1st BIS CCA Research Network conference "Incorporating financial stability considerations into central bank policy models"

On 28-29 October 2013 the BIS held the conference on "Incorporating financial stability considerations into central bank policy models" under the auspices of the BIS Consultative Council for the Americas (CCA) Research Network. Participants from the Americas region, and also the ECB and IMF, presented their current efforts to include financial stability considerations in models that can be used for policy analysis. This conference was hosted by the BIS Representative Office for the Americas in Mexico City. Leading researchers, including Professor E Mendoza (University of Pennsylvania), project academic adviser, provided technical inputs by commenting on the papers and interacting with central bank participants. A central bank roundtable highlighted challenges to the research agenda.

The conference papers focused on models for policy analysis that can capture the feedback between real and financial sectors, by including financial frictions and financial intermediaries. A number of central banks also highlighted country-specific characteristics that allowed responses to questions that are of particular interest to policymakers. In most cases, dynamic stochastic general equilibrium (DSGE) models were used.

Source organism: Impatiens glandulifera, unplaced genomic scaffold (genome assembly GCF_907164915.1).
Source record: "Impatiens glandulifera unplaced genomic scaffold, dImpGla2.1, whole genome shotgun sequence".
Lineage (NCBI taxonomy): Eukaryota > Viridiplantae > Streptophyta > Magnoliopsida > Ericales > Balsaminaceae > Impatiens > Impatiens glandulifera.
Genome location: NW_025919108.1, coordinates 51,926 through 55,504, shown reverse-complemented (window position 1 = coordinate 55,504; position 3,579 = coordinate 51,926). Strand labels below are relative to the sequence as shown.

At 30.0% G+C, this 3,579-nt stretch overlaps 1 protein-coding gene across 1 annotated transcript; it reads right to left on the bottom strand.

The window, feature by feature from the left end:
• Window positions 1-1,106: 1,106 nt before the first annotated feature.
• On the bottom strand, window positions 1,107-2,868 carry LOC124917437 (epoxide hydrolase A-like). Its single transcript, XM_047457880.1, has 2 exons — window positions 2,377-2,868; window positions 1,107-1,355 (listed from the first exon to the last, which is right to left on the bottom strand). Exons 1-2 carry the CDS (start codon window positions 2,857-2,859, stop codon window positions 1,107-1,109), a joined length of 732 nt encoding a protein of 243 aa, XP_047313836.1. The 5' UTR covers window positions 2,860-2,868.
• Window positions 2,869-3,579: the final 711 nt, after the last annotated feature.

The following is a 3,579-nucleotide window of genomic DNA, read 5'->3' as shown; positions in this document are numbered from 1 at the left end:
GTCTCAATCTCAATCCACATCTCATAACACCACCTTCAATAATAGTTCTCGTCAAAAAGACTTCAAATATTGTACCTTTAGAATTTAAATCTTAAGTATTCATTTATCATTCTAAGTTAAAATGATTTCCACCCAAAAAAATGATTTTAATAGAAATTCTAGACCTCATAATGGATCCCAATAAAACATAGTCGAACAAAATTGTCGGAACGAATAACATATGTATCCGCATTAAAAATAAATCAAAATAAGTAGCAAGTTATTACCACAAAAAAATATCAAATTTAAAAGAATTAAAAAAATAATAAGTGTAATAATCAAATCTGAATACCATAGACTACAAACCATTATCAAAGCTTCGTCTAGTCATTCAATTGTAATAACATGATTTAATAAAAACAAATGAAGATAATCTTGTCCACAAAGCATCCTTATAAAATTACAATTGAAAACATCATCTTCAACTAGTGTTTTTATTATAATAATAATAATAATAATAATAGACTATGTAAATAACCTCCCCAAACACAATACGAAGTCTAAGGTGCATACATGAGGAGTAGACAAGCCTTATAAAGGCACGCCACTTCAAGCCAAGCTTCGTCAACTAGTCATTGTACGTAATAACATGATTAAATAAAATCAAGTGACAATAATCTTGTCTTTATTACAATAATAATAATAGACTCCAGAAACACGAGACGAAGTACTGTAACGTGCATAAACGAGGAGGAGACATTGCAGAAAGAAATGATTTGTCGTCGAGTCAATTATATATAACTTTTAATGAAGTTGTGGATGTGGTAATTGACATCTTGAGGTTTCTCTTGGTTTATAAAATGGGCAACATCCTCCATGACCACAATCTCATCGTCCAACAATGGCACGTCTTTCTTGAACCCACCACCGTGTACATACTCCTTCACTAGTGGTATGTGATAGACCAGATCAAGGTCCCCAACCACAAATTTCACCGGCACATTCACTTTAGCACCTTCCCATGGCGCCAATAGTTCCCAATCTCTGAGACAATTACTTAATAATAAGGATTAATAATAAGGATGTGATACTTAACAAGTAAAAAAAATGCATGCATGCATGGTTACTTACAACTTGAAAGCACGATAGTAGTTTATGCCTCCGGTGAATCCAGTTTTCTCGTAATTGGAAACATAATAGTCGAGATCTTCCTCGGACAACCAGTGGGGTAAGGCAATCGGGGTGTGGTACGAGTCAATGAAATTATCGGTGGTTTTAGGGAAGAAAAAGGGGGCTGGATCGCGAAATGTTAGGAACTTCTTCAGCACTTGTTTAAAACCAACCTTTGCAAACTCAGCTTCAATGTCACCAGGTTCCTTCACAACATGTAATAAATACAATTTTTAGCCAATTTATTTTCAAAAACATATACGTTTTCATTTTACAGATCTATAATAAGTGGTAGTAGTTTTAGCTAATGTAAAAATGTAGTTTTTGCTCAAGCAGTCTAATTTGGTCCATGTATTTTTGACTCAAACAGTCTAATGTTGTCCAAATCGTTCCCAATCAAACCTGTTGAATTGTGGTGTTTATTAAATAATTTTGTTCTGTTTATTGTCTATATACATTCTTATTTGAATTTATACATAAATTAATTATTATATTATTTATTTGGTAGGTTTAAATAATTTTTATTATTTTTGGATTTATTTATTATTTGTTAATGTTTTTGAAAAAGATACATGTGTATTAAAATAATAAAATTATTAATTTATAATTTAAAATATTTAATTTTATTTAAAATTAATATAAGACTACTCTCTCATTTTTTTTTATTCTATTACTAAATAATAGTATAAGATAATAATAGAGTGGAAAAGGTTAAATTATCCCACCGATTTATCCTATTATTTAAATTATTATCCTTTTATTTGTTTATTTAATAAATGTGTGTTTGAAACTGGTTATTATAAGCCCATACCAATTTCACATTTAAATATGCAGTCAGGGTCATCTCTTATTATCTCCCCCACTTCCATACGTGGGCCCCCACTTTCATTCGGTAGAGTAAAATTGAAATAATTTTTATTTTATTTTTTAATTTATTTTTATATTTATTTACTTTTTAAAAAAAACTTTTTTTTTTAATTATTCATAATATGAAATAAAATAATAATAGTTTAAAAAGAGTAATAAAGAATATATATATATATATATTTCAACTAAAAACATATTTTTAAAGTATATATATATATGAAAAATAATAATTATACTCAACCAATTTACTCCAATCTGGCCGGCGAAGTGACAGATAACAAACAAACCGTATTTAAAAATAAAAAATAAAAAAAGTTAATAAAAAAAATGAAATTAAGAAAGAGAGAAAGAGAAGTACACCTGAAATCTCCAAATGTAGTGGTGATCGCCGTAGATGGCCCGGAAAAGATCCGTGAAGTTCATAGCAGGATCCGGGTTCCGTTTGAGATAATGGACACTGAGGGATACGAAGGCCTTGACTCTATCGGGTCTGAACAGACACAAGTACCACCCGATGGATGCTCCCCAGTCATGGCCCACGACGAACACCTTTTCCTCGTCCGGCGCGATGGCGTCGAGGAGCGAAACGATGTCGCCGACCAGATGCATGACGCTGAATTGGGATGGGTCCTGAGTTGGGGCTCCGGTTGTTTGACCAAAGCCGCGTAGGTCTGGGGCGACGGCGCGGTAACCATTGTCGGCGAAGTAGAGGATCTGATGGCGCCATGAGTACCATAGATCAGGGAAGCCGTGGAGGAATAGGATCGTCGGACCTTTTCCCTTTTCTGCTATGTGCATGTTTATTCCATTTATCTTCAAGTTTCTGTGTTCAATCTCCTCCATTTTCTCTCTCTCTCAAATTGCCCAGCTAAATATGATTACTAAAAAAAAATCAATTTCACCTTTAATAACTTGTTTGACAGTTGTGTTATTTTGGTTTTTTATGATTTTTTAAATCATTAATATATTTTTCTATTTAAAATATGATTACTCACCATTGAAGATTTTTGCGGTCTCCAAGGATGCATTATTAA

The new models can be used to analyse the transmission mechanism or allowed for the analysis of alternative policy instruments (to the monetary policy rate), such as bank capital adequacy ratios, reserve requirements and loan-to-value ratios, to perform counterfactual exercises, and in some cases to forecast macroeconomic outcomes under stress scenarios.

The discussion highlighted some limitations of the current generation of models that incorporate financial stability considerations: (i) in most cases, they cannot be used to analyse how macroprudential instruments correct market failures nor how to design the optimal policy; (ii) they cannot capture nonlinearities we observe during periods of sudden stress (eg sudden increases in spreads) and implications for the interaction between the financial sector and the real economy; (iii) it is not known how well these models describe the economy or financial sector; for example, empirical evidence on the validity of the models is still limited; (iv) many instruments of the existing macroprudential toolkit have not yet been analysed; (v) there is little attention to the role of public debt; (vi) some models are too complex so that transmission mechanisms are difficult to isolate and results are hard to interpret in economic terms; (vii) technical constraints, such as difficulties in solving large nonlinear models with existing algorithms and computing power.

The way forward

Some participants pointed out the desirability of using small models tailored for particular analysis alongside of large scale all-in-one models. This would make models more tractable and also facilitate interpretation of transmission mechanisms. These satellite models, on occasions built from alternative methodologies (eg finance models with a macroeconomic add-in), can serve the purpose of generating robustness through diversity in the toolkit. Overall, more work is needed to enable central banks to incorporate financial stability considerations in policy models in an effective manner.